• “Diffusing the Stress in Financial Distress: The Intersection of Bankruptcy and Mental Health.” This program will provide insight into mental health issues and concerns in bankruptcy practice. Consider what practitioners can do to better arm their clients to handle the stress of bankruptcy; what those in the bankruptcy field can do if they sense a colleague is in trouble; and how to recognize key warning signs, in yourself and others.
  • “The Ethics Game: How Do YOU Win?” In an interactive game-show format, ethics gurus will highlight new and recurring ethical issues that face the bankruptcy bar and bench. Conflicts, disclosure, unbundling, social media, fees, and so much more! Fasten your seat belts….this will be a bumpy and fun ride!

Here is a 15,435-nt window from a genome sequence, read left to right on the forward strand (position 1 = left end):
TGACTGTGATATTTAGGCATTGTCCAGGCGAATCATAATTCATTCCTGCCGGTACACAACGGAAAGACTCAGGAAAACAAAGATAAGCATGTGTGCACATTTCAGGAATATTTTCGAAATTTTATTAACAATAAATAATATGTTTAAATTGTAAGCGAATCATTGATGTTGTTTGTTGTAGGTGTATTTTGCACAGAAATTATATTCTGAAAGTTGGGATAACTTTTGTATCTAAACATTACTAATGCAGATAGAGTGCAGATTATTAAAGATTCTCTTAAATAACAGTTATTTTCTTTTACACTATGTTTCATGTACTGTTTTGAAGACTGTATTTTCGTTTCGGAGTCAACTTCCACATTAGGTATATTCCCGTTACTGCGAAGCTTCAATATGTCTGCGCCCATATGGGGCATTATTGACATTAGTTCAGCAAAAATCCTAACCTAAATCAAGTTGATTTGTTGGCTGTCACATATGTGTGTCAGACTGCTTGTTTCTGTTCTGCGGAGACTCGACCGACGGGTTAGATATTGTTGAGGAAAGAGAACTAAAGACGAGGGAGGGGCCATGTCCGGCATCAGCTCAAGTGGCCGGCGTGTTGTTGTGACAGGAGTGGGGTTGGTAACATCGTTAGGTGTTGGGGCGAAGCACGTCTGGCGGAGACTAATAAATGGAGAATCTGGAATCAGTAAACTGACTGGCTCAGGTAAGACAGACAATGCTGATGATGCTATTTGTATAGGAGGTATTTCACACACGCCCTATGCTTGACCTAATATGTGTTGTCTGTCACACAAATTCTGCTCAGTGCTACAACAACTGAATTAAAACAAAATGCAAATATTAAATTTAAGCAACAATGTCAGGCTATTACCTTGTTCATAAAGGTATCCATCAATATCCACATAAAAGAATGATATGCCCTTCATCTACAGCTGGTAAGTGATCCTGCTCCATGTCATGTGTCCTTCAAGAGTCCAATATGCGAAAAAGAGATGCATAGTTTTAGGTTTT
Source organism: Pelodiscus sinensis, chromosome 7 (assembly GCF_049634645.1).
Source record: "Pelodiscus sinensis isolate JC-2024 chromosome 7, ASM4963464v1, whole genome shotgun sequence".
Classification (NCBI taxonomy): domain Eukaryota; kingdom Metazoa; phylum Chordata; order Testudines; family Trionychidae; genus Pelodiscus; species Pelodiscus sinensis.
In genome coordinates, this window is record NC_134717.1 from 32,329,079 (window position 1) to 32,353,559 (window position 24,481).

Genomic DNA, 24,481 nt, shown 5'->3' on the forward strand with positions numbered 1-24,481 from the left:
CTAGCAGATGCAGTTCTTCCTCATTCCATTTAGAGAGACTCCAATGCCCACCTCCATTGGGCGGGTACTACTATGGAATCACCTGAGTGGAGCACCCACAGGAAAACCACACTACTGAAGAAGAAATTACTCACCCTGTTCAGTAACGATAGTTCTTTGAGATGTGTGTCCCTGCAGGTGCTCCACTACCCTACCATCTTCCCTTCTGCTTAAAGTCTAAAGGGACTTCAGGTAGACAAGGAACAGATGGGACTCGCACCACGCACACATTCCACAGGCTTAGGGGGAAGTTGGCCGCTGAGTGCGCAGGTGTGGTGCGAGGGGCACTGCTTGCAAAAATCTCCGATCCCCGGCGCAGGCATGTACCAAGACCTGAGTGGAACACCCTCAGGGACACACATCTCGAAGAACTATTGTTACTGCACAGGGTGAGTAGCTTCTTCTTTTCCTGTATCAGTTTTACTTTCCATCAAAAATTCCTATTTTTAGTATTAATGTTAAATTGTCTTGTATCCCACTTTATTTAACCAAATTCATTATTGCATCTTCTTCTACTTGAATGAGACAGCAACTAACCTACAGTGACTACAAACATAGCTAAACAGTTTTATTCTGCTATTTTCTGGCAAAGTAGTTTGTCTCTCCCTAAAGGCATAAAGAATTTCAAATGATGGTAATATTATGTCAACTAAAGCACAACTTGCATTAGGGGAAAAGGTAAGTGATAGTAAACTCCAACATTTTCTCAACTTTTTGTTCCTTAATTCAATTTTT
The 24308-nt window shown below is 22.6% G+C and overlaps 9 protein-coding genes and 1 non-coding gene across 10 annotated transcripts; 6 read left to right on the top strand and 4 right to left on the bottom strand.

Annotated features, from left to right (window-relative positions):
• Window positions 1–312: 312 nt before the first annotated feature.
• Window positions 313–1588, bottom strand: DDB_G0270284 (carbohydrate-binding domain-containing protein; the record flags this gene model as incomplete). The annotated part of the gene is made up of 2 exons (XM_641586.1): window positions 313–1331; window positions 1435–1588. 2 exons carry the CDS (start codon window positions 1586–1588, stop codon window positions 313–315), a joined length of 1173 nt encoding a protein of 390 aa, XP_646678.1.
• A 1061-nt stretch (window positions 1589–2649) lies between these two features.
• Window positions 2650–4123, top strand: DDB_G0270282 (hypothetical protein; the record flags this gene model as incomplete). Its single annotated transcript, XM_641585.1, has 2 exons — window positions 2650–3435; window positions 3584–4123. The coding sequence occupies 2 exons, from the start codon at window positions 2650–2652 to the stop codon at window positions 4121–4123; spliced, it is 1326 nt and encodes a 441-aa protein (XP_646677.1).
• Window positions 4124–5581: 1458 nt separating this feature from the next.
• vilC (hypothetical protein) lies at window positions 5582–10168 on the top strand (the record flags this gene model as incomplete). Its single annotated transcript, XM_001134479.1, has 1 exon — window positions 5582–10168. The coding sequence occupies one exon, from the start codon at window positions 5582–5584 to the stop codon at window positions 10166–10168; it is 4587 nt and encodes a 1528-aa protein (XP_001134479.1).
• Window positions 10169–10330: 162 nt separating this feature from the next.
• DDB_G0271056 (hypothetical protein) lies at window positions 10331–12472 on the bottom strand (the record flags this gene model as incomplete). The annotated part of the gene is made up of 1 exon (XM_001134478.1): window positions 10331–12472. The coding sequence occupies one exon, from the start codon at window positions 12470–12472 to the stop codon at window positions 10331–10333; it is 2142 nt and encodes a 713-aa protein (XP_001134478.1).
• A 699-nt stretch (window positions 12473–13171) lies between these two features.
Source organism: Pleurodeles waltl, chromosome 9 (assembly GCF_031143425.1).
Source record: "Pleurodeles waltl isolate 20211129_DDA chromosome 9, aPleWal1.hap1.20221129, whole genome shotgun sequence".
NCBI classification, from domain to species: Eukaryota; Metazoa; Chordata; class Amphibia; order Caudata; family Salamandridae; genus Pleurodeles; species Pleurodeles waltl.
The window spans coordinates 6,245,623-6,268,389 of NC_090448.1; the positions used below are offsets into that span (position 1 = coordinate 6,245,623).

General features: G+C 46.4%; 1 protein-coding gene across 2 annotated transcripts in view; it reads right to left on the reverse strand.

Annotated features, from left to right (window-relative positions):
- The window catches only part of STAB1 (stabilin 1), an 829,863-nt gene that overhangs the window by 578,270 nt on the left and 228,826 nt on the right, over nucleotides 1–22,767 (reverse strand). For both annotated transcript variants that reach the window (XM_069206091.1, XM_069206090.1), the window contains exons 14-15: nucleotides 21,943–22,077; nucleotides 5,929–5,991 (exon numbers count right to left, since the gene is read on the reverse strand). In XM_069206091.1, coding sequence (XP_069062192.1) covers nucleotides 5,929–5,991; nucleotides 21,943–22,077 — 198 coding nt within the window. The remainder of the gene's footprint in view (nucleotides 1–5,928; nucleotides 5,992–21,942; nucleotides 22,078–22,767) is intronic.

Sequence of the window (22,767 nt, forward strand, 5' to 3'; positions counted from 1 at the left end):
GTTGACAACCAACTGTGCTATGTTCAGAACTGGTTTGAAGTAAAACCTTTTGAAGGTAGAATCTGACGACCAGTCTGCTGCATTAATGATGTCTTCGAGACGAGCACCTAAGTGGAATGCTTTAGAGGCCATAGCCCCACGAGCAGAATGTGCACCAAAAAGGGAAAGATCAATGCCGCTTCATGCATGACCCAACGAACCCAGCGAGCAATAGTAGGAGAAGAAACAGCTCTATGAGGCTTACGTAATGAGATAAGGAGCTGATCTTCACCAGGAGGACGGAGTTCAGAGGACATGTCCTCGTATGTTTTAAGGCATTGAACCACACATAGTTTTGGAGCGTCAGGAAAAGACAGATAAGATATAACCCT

• “Chapter 13 Exit Strategies.” The panel will discuss chapter 13 dismissals (voluntary, conditional, absolute, or other), conversions, hardship discharges, closing with or without discharge, effect of dismissals on future filings, compensation, the role of the trustee, and the role of the court. Panelists will cover real-life examples of the various options and offer practical tips for this stage of the case.
  • “The Modern Mortgage.” New loan disclosure rules, underwriting standards, servicing procedures, federal regulations, and the expiration of the HAMP loan modification program complicate the lending market. Hear from industry experts and borrower advocates about key changes in four areas: underwriting, disclosure, servicing, and loss mitigation. This panel will identify evolving mortgage issues likely to surface in bankruptcy and may challenge conventional assumptions about mortgages.